Examples of fallout for a failed Charisma check might include an increased risk of hostilities, a lower returns on rewards, an inability to network, being denied access to an area, popular sentiment in that area/among that group turning against you, being elevated as their deity-to-be-sacrificed, and so forth. Probably to flesh it out, I'd pin down a couple examples of fallout conditions for each Deception, Intimidation, Performance, and Persuasion.

So instead of something like Stealth, where you need to take action (e.g. get behind cover or turn invisible) in order to attempt the check, with this approach to the Charisma skills, you can always attempt the check but doing so requires articulating what the consequences for failure will be. This regulates how often the players are going to be willing to take that risk, encouraging them to ask for Charisma checks only when they're really invested or really need it.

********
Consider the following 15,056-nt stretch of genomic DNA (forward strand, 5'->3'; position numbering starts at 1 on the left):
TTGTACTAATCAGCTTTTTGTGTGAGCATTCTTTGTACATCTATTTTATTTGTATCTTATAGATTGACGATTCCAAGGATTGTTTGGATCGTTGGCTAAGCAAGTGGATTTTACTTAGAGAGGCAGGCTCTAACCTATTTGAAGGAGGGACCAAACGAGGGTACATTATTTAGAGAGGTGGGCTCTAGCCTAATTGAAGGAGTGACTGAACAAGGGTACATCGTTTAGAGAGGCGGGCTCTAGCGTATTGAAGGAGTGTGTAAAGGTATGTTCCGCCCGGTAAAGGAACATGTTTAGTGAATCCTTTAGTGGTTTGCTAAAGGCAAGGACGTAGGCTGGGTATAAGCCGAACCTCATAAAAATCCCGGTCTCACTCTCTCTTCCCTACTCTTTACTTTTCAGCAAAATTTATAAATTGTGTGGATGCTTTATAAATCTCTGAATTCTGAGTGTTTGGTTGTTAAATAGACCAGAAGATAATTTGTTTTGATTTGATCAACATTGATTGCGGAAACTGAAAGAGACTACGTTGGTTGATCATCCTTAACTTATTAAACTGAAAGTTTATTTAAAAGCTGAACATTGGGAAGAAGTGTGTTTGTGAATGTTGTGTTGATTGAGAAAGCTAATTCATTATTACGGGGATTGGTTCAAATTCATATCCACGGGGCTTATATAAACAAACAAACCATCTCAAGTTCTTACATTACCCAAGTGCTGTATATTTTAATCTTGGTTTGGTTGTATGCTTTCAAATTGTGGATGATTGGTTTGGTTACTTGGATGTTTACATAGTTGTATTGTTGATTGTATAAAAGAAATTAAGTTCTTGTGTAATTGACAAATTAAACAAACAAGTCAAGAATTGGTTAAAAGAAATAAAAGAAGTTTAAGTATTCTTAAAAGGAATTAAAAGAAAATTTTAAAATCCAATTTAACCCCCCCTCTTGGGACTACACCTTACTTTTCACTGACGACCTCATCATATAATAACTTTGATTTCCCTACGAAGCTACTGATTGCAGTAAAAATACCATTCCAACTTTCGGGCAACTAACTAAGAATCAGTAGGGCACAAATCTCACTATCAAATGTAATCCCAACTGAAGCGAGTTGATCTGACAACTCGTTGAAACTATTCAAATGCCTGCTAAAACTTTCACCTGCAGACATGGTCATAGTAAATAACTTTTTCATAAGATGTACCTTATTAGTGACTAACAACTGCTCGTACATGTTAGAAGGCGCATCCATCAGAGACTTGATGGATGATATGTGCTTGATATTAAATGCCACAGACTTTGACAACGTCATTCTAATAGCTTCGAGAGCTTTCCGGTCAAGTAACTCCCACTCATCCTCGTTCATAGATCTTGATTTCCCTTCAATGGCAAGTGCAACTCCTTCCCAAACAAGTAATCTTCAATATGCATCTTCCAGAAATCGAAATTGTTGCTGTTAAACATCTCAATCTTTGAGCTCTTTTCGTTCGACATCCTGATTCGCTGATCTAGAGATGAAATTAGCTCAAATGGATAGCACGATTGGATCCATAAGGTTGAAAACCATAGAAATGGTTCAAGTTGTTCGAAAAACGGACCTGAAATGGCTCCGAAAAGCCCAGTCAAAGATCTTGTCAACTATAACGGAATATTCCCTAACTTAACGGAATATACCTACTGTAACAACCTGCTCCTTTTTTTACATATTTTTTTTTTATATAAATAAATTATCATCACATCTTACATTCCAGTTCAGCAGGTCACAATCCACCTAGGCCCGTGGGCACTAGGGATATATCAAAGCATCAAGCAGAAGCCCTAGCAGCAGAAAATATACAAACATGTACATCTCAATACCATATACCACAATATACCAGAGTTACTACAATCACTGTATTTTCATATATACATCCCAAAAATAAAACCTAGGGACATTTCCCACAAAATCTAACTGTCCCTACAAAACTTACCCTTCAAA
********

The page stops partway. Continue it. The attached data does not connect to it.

EDIT: Maybe even some kind of risk vs. reward system, where the higher your Charisma skill value, the more you can raise the stakes for better rewards along with more dangerous risks.
 

le Redoutable

I mean you no harm
I don't have a single campaign where I don't include this skill anymore. It is just too useful not to have.
tiens, voilà qqchose ( complètement poussiéreux )

qui utilise
War
Politics
Faith
Trade <== Commerce
Magic

Wp Paladin ------ diplomacy
Wf Archer ------- combat reflexes
Wt Fighter ------ athletics
Wm Assassin ----- insight
Fw Healer ------- dungeoneering
Ft Druid -------- cleansiness
Fm Monk --------- speed factor
Fp Priest ------- religion
Tf Farmer ------- nature lore